Example 4.   Factor by making the leading term positive.

x2 + 5x − 6 = −(x2 − 5x + 6) = −(x − 2)(x − 3).

Problem 7.   Factor by making the leading term positive.

a)   −x2 − 2x + 3  = −(x2 + 2x − 3) = −(x + 3)(x − 1)

b)   −x2 + x + 6  = −(x2x − 6) = −(x + 2)(x − 3)

c)   −2x2 − 5x + 3  = −(2x2 + 5x − 3) = −(2x − 1)(x + 3)

Quadratics in different arguments

Here is the form of a quadratic trinomial with argument x :

ax2 + bx + c.

The argument is whatever is being squared.  x is being squared.  x is called the argument.  The argument appears in the middle term.

a, b, c are called constants.  In this quadratic,

3x2 + 2x − 1,

the constants are  3, 2, −1.

Now here is a quadratic whose argument is x3:

3x6 + 2x3 − 1.

x6 is the square of x3.  (Lesson 13:  Exponents.)

But that quadratic has the same constants -- 3, 2, − 1 -- as the one above.  In a sense, it is the same quadratic only with a different argument. For it is the constants that distinguish a quadratic.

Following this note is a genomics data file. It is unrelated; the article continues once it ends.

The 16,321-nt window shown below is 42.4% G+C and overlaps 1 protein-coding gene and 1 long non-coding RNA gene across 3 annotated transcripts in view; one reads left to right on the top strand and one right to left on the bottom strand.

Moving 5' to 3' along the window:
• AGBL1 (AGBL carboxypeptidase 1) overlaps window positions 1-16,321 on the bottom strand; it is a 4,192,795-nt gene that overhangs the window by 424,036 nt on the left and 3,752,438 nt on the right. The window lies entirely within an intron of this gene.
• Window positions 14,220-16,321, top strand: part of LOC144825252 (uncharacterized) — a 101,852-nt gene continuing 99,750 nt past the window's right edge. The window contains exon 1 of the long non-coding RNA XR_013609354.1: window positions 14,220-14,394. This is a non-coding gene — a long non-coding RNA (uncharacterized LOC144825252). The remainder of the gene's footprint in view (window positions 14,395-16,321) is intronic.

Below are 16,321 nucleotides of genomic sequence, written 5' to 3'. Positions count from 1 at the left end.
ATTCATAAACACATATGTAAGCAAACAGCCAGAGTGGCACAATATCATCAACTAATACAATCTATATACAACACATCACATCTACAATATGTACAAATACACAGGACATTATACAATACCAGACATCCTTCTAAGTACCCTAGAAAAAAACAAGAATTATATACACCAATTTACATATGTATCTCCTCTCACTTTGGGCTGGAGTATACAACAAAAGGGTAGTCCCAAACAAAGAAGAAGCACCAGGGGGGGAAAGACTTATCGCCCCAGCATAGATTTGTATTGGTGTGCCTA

Now, since the quadratic with argument x can be factored in this way:

3x2 + 2x − 1 = (3x − 1)(x + 1),

then the quadratic with argument x3is factored the same way:

3x6 + 2x3 − 1 = (3x3 − 1)(x3 + 1).

Whenever a quadratic has constants 3, 2, −1, then for any argument, the factoring will be

(3 times the argument − 1)(argument + 1).

   Example 5.   z2 − 3z − 10 = (z + 2)(z − 5).
 
    x8 − 3x4 − 10 = (x4 + 2)(x4 − 5).

The trinomials on the left have the same constants   1, −3, −10   but different arguments.  That is the only difference between them.  In the first, the argument is z.  In the second, the argument is x4.

(The square of x4 is x8.)

Each quadratic is factored as

(argument + 2)(argument − 5).